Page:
|The sum of human wisdom is not contained in any one language, and no single language is capable of expressing all forms and degrees of human comprehension. - Ezra Pound|
No. 27, Part I, 7 February 1995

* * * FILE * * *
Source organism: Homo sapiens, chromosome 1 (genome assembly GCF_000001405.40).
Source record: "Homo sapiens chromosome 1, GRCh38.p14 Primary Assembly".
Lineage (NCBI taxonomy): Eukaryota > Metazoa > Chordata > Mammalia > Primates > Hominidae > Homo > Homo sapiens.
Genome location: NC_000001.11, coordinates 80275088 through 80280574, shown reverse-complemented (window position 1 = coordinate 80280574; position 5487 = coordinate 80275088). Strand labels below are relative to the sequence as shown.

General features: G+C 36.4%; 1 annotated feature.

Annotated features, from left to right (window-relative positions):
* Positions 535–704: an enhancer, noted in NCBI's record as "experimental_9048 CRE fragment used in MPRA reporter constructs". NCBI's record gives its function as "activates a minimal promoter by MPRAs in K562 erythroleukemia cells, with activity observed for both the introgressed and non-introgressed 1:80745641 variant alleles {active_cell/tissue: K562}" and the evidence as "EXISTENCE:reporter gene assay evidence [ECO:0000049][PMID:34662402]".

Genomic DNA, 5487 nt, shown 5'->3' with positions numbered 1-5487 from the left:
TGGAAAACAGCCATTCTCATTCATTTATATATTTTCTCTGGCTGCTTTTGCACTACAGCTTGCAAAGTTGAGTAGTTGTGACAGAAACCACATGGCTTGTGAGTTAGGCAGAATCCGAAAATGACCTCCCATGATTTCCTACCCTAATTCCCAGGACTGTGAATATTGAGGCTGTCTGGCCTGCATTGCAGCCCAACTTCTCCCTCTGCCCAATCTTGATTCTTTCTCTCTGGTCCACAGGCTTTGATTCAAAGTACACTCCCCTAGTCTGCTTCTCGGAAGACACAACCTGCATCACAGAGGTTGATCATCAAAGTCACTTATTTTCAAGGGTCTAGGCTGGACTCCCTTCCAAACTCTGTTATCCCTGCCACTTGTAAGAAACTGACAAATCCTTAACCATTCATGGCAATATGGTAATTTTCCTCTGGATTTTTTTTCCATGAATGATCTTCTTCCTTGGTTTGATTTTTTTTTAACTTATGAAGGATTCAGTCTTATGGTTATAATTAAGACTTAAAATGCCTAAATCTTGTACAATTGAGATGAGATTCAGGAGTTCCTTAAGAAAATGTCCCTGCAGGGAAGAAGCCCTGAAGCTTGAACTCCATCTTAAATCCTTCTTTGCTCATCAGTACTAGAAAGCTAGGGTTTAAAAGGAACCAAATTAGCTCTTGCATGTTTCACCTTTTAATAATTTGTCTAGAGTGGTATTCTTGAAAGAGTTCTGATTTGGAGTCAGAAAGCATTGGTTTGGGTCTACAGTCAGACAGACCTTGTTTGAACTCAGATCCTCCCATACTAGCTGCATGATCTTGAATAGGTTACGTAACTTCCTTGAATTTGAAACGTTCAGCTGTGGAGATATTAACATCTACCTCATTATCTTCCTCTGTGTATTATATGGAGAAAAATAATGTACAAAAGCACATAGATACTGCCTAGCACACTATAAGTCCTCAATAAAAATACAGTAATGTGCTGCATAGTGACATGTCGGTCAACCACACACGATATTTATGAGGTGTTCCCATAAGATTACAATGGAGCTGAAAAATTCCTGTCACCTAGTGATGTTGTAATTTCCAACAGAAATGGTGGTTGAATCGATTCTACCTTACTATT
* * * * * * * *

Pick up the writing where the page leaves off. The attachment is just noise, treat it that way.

We welcome you to Part I of the Open Media Research Institute's Daily Digest. The Digest is distriubed in two sections. This part focuses on Russia, Transcaucasia and Central Asia, and the CIS. Part II, distributed simultaneously as a second document, covers East-Central and Southeastern Europe. The Daily Digest picks up where the RFE/RL Daily Report, which recently ceased publication, left off. Contributors include OMRI's 30-member staff of analysts, plus selected freelance specialists. OMRI is a unique public-private venture between the Open Society Institute and the U.S. Board for International Broadcasting. RUSSIA "ARMY HAS FULFILLED ITS TASKS IN CHECHNYA" -- GRACHEV. Meeting with military leaders in Moscow on 6 February, Russian Defense Minister Pavel Grachev asserted that the army had fulfilled its task in Chechnya by establishing control over the last remaining Chechen stronghold in Grozny, Interfax reported. A military source in Mozdok told Interfax on the same day that Russian troops had succeeded in blocking the main roads into Grozny, thus preventing the transport of arms and supplies to the remaining Chechen fighters. He also predicted the Russian military would formally hand over the Chechen territory under its control to the Russian Interior Ministry "within ten days." -- Liz Fuller, OMRI, Inc. MORE DETAILS ABOUT THE DECISION TO INTERVENE IN CHECHNYA COME TO LIGHT. The head of President Yeltsin's Analytical Center, Emil Pain, and a consultant to the center, Arkady Popov, have published a report describing the decision to intervene in Chechnya, Interfax reported on 7 February. The two experts claim they had presented a plan for the peaceful resolution of the conflict which was ultimately rejected. The plan proposed economic and social support for the three northern regions of Chechnya, where the population had demonstrated sympathy for remaining within the Russian Federation in September 1994. The goal was to improve conditions in this part of Chechnya so that when elections were held in the republic, residents would be able to make a clear choice between staying within Russia or leaving it. The plan sought to strengthen the position of Umar Avturkhanov, in his capacity as head of the Nadterechny Regional Administration, and make public Moscow's attempts to help the loyal regions. The advisers claim the Security Council's power ministers rejected this plan because they did not want to deal with "either the Chechen opposition or political partners deserving respect and confidence." Much of the presidential apparatus and many of Yeltsin's advisers were excluded from reviewing the military plans for Chechnya. Deputy Prime Minister and then Minister for Nationalities and Regional Policy Nikolai Egorov did not inform his ministry's board of the secret plans. As a result, Deputy Minister for Nationalities Vyacheslav Mikhailov, appointed head of the negotiating delegation, went to Mozdok without knowing that the war would begin before he could start his work. The experts said the media's critical reaction drove the generals and politicians who supported the policy to even more cruel actions. -- Robert Orttung, OMRI, Inc. LUKIN FORESEES ECONOMIC SANCTIONS OVER CHECHNYA. Russia may become the target of economic sanctions as a result of Chechnya, according to Vladimir Lukin, chairman of the State Duma Committee on International Affairs, Interfax reported on 6 February. He based his conclusion on the Council of Europe's decision to defer consideration of Russia's application for membership. -- Michael Mihalka, OMRI, Inc. RUMORS OF GRACHEV'S REMOVAL EXAGGERATED? Defense Minister Pavel Grachev will participate in Russia's official delegation to the CIS summit in Almaty on 10 February, Interfax reported. According to a "high-ranking military source speaking on condition of anonymity," the minister's inclusion in the delegation "completely goes against the rumors of Grachev's imminent removal, intentionally spread in Moscow." The source said this trip is an indication of "normal relations between the president and the defense minister." -- Robert Orttung, OMRI, Inc. DRAFT ELECTORAL LAWS TO BE CONSIDERED IN MARCH. Responding to media concern, Chairman of the Duma Committee for Legislation and Judicial Reform, Vladimir Isakov told Interfax on 6 February, that draft laws for electing the Duma and President, and holding referenda will be submitted for their second reading in parliament no later than March. Isakov confirmed reports that his committee and its counterpart in the Federation Council are working on a law for elections to the council. -- Robert Orttung, OMRI, Inc. REGIONAL LEADERS DENOUNCE PARTY LIST ELECTIONS, FEDERAL ENCROACHMENTS. Regional interests are not represented in elections by party list, Vladimir Medvedev, leader of the New Regional Policy parliamentary group, said in a Duma debate, reported in Nezavisimaya gazeta on 7 February. All the parties fight for support in Moscow, he explained. He advocated the election of Duma deputies from single-member districts as the best solution. In the same discussion, St. Petersburg Mayor Anatolii Sobchak complained that federal authorities were accumulating power at the expense of the regions. In St. Petersburg there are now 64 federal structures employing 11,000 individuals. Not one of them was set up with the consent of local officials, as provided for in the constitution, he claimed. -- Robert Orttung, OMRI, Inc. RUTSKOI SPLITS SOCIAL DEMOCRATS. The board of the Russian Social Democratic Party has ruled to expel its ex-leader, former Vice-President Aleksandr Rutskoi, along with nine of his supporters, Interfax reported. According to the board's communique, Rutskoi's group had organized a meeting on 4 February called "a session of the party's federal council" where it decided to take the party out of the umbrella organization, the Social Democratic Union, in order to concentrate its efforts on Rutskoi's "Derzhava" (Great Power) movement. In a 6 February interview with RFE/RL, Rutskoi explained the meeting as his attempt to expel Vasilii Lipitsky, the RSDP former first deputy who now heads the union. The umbrella group was formed last fall in an attempt to consolidate various social democratic forces. The union is the only social democratic group in Russia to have won the support of the trade unions. Thanks to good relations with Mikhail Gorbachev, the union has also succeeded in winning recognition from Socialist International, as the legitimate representative of world social democracy in Russia. In contrast, Rutskoi's "Derzhava" is a relatively moderate nationalist movement that seems to have little in common with traditional social democracy. -- Julia Wishnevsky, OMRI, Inc. "MEMORIAL," DPR REBUFF YELTSIN'S "PUBLIC" INITIATIVES. The leadership of Russia's oldest non-communist political party--the Democratic Party of Russia--has accused the government of violating all the provisions of the Public Accord Agreement, ITAR-TASS reported. DPR leaders called for an assembly of the agreement's signatories to discuss the Russian executive's recent actions. The agreement was penned last year in the office of Yeltsin Chief of Staff Sergei Filatov, who persuaded both Russian parliament speakers, leaders of political parties, and various non-political organizations to sign it without discussion. Later, on 4 February, the widely respected human rights "Memorial" society officially resigned from the presidential Public Chamber. Yeltsin set up the chamber in 1993, and entrusted it, rather than the rebel parliament, with the task of drawing up a new constitution. He maintained the chamber after the December 1993 elections because his supporters had not gained enough support in the new parliament. -- Julia Wishnevsky, OMRI, Inc. YELTSIN SIGNS PRIVATIZATION DECREE. Russian President Boris Yeltsin signed a decree ordering a special privatization plan for Moscow, Interfax reported on 6 February. The decree, based on proposals by economist Grigorii Yavlinsky, leader of the reformist Yabloko group in parliament, authorizes municipal authorities to set asking prices in auctioning state property, allowing them to sell such property at prices much higher than the rest of the country. The regulation cancels a clause in the official privatization program, effected by Yeltsin last July, which stipulated that asking prices for the property of an enterprise should be based on its fiscal balance as of 1 January 1994. The decree also allows the municipal government to sell non-residential buildings at market prices and gives a building owner the right to a 49- year lease of the land on which the building is situated. Municipal authorities are now allowed to entrust the administration of unsold shares to the managers of the privatized enterprise. The decree also allows for some of the receipts from the sale of state enterprises to be used to renovate other enterprises. -- Thomas Sigel, OMRI, Inc. INVESTORS PROTEST IN MOSCOW RALLY. More than 1,000 people, who lost their investments in Russian shareholding companies and banks, held a protest rally in Moscow on 5 February, Interfax reported. In the demonstration, organized by the Labor Forum Trade Union Association and the Union of Privatization Check Holders, protesters demanded the government take tight control over Russia's money market and called for the creation of a political party of investors. The rally brought together stockholders who have interests in investment companies which include the Tibet and Chara concerns, the Ronika Company, and Capital Bank. Moscow City Duma Councilor Vyacheslav Marakov, an organizing member of the protest, told Interfax the president and the government should meet with the investors' representatives and appoint a conciliation commission to solve the problems of company debts and non- payments to clients. -- Thomas Sigel, OMRI, Inc. RUSSIA ENCOURAGES INVESTMENT IN MINERAL DEPOSIT REGIONS. In an attempt to attract western investments to its eastern regions where major mineral deposits are located, Russia's Trade and Industry Chamber stressed the need to develop this sector at a recent Moscow conference, Finansovye Izvestia reported on 7 February. Meanwhile, the South African company, De Beers, which controls 80% of the world's raw diamond market, hopes to sign a trade agreement with Russia before the end of the year, Interfax reported. Before the agreement is signed, the two sides must settle some disputed points, including De Beer's insistance that most of Russia's diamond sales be channeled through their Central Sales Organization. -- Thomas Sigel, OMRI, Inc. PROSPECTS FOR IMF LOAN TO MOSCOW REMAIN CLOUDED. The IMF delegation visiting Moscow was set to leave on 7 February without having concluded an agreement on a $6.25 billion IMF standby loan, the Financial Times and Interfax reported. Nevertheless, both IMF and Russian officials still think the deal will go through. IMF officials continue to have doubts about Russian revenue forecasts and the government's political commitment to stabilization. In addition, the IMF is concerned that Russia has failed to deliver on its promise to liberalize oil exports. Disbursement of a $600 million loan from the World Bank depends on a successful conclusion to the IMF talks -- Michael Mihalka, OMRI, Inc. TRANSCAUCASIA AND CENTRAL ASIA AZERBAIJAN DEFENSE MINISTER DISMISSED. Azeri President Heidar Aliev issued a decree dismissing Defense Minister Mamedrafi Mamedov "for errors committed when organizing the building up of the army," Interfax reported on 6 February. Former Deputy Defense Minister Safar Abiev was promoted to the rank of lieutenant-general and appointed in his place. He is Azerbaijan's eighth defense minister since September 1991. -- Liz Fuller, OMRI, Inc. KYRGYZ ELECTIONS INDECISIVE. Two deputies have been elected to the Legislative Assembly and eleven to the Assembly of People's Representatives, a spokesman for the Kyrgyz Central Electoral Commission told Interfax on 6 February. A second round of voting will take place on 19 February for the 90 constituencies where no single candidate won the required number of votes. President Askar Akaev predicted that former Communist Party members will constitute an overwhelming majority in the new Kyrgyz parliament, while "democrats got lost somewhere on their way," Interfax reported on 6 February. -- Liz Fuller, OMRI, Inc. CIS CIS SUMMIT SET TO GO AHEAD. Despite media speculation to the contrary, the CIS summit is set to go ahead on 10 February, Russia's Vice-Premier Aleksei Bolshakov told Interfax on 6 February. Members of the executive secretariat left Moscow for Almaty on the same day to prepare for the summit. A preliminary agenda lists more than 20 items to be addressed, including agreements on a joint economic space, tariff policy, and aid to refugees. Commenting on Kazakh President Nursultan Nazarbaev's proposal to strengthen security relations, Georgian Parliament Chairman Eduard Shevardnadze said, "This is a very interesting proposal, but it will remain on the level of declaration, unless my amendments concerning aggressive separatism, and the Commonwealth's attitude to it, are reflected in the document." -- Michael Mihalka, OMRI, Inc. [As of 1200 CET] Compiled by Victor Gomez The OMRI Daily Digest offers the latest news from the former Soviet Union and East-Central and Southeastern Europe. It is published Monday through Friday by the Open Media Research Institute. The Daily Digest is distributed electronically via the OMRI-L list. To subscribe, send "SUBSCRIBE OMRI-L YourFirstName YourLastName" (without the quotation marks and inserting your name where shown) to LISTSERV@UBVM.CC.BUFFALO.EDU No subject line or other text should be included. The publication can also be obtained for a fee in printed form by fax and postal mail. 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